Anonymous
 
And a decent example of music where soft clipping might protect is ... the 1812 Overture, right? I've got an NAD T753 w/ Paradigm Studio 60s and soft clipping is currently enabled. The recording has warnings on it about the cannons. I have actually been a bit surprised at the lack of extreme dynamics during the cannon passes and wondered if it was due to soft clipping. I have not turned off soft clipping yet; wanted to get some thoughts on it before I did so. So, thoughts, anyone?
 

Silver Member
Username: John_a

Post Number: 208
Registered: 12-2003
Anonymous,

Yes, that is exactly the sort of thing where it might make a difference. Try it and see. And let us know. You are unlikely to damage speakers unless you leave it running. Ears are more sensitive, and clipping is unmistakable: once you hear it you will know what it is.

There was a Telarc/ Cincinnati pops version that had a speakers warning, I think. I always thought they were exaggerating...
 

Seamus
Unregistered guest
Query about the same brands, so don't want to start a new thread. Has anyone auditioned the NAD T753 or T 763 with B&W DM 309 or 303 ? Am leaning to this combination, but since no dealer here carries both the brands, have not had a chance to hear the combination as yet.
 

Anonymous
 
Well, I re-examined my soft-clipping setting. It *was* off; I had thought the opposite was true. I did play the 1812 cannon passes with clipping on and off a few times. With it off, I think I heard both more pronounced bass and greater extension. That could be wishful thinking, though. I was only able to listen for a few minutes -- my young children had definate opinions about what volume levels were and were not allowed. Interestingly, they willingly allowed my playing a recording of thunderstorms at levels to shake the house. Go figure.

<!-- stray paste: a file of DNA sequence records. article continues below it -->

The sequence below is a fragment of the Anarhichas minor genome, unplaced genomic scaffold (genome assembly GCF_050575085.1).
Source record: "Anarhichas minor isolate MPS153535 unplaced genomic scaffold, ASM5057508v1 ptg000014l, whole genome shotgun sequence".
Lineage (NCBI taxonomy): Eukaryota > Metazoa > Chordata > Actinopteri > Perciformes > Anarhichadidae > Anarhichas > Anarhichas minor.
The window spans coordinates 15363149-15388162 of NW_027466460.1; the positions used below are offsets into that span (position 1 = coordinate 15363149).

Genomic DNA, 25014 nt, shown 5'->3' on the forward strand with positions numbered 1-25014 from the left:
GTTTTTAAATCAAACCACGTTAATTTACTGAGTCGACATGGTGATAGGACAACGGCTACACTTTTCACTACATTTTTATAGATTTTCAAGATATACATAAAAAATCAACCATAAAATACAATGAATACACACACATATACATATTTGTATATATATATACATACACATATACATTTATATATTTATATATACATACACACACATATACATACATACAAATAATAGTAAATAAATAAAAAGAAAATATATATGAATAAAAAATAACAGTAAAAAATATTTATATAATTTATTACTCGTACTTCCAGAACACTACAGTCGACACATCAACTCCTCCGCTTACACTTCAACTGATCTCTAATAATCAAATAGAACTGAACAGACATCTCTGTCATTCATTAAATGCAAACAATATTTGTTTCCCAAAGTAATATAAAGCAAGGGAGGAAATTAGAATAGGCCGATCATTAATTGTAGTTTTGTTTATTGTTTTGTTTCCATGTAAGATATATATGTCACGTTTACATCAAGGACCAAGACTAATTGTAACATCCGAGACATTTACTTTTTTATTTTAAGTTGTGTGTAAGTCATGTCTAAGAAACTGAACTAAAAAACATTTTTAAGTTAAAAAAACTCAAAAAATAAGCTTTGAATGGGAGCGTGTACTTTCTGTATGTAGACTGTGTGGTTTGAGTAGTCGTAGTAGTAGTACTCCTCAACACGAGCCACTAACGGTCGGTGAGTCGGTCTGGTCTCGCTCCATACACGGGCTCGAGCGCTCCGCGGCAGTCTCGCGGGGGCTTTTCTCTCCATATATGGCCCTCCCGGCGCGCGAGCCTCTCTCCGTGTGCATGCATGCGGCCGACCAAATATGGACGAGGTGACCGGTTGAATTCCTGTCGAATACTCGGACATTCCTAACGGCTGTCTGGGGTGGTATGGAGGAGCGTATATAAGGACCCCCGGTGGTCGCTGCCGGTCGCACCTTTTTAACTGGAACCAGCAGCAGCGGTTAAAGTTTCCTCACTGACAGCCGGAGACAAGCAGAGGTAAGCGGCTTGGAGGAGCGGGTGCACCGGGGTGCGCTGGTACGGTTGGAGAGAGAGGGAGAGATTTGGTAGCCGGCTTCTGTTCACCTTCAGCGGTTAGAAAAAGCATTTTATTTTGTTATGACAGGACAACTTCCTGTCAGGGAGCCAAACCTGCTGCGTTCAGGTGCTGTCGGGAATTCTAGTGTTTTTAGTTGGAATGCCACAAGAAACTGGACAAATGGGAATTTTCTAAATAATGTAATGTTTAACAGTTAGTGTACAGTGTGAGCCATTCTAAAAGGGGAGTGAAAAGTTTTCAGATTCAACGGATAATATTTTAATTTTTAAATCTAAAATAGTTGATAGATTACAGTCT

John, thank you for the Telarc recording comment. That's what I have. I won't be too concerned then that equipment and/or settings are filtering too much of the dynamics for this recording. I'll run the same listening tests against some thunderstorms next ....
 

Silver Member
Username: John_a

Post Number: 210
Registered: 12-2003
Anonymous,

Thanks. I cannot say I have heard any effect of soft clipping either, but have not really investigated carefully. I have not heard that 1812, I just remember seeing the disc. That is the sort of music that will benefit from a sub-woofer, I think. Our children always choose much lower volume settings than I do, too, and I am far from going deaf. I don't know why. They enjoy the whole surround sound experience, though.
 

Bronze Member
Username: Willsf

Post Number: 12
Registered: 01-2004
John A & Anonymous - thanks for your thoughts. It sounds like it won't have any effect either way 99% of the time, and that I probably won't notice the effect in that remaining 1% of the time... My speakers are relatively efficient (B&W 603's), I haven't yet heard anything even remotely like clipping or distortion.

I also live in dense urban San Francisco - not often that I can really push the receiver and test this out... Perhaps sometime this weekend.

I'm curious to see what your further testing reveals - please post back!

Thanks again
 

Bronze Member
Username: Willsf

Post Number: 13
Registered: 01-2004
Seamus - I've never heard the B&W 300 series, or any other small B&W's, so it's hard to say...